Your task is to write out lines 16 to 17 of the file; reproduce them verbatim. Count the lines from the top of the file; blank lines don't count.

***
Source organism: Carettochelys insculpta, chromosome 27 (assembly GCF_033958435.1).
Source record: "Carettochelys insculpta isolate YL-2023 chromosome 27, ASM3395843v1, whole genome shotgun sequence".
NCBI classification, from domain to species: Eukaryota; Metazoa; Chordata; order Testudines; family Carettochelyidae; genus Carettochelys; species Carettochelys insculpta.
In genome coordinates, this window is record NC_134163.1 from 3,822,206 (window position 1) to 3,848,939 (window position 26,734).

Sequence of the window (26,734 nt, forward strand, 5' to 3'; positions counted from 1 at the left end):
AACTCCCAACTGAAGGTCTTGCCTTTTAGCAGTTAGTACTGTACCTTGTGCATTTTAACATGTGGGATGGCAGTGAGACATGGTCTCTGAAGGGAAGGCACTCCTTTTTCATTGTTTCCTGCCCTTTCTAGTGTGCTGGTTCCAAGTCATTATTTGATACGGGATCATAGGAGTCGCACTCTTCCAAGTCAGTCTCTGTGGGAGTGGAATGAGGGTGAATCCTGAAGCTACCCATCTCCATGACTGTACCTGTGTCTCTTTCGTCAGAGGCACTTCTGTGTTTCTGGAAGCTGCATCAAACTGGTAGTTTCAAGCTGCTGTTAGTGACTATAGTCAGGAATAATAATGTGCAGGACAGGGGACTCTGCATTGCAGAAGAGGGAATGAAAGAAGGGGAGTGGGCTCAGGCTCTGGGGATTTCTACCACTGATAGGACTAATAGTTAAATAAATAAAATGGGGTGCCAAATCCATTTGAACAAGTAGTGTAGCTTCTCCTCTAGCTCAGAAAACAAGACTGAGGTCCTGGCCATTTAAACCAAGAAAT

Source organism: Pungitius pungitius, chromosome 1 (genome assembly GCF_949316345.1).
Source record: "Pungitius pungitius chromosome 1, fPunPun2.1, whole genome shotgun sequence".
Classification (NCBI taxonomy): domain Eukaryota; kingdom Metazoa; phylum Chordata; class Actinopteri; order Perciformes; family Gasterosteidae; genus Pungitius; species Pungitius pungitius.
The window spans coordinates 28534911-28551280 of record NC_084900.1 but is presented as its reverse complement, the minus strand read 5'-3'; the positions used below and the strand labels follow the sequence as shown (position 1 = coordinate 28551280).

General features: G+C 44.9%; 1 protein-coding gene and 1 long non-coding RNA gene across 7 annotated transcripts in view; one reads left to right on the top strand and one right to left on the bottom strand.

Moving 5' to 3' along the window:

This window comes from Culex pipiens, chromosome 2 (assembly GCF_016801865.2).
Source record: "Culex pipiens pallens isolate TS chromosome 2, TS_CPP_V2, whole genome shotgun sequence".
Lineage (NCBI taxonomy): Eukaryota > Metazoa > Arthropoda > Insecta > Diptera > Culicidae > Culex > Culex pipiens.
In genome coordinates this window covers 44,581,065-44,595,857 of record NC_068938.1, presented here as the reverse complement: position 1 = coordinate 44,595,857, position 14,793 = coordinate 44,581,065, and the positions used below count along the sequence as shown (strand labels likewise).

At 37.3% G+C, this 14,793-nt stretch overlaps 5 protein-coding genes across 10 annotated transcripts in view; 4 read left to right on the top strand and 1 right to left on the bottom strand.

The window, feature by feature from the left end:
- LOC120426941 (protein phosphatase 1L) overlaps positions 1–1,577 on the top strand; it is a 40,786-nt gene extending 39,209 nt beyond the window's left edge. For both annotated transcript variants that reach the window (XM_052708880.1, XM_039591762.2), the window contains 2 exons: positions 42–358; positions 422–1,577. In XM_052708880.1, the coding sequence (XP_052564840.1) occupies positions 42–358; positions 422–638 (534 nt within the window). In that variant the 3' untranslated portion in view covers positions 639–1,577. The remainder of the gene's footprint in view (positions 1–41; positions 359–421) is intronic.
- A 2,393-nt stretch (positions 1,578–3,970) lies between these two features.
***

In genome coordinates this window covers 44,581,065-44,595,857 of record NC_068938.1, presented here as the reverse complement: position 1 = coordinate 44,595,857, position 14,793 = coordinate 44,581,065, and the positions used below count along the sequence as shown (strand labels likewise).

At 37.3% G+C, this 14,793-nt stretch overlaps 5 protein-coding genes across 10 annotated transcripts in view; 4 read left to right on the top strand and 1 right to left on the bottom strand.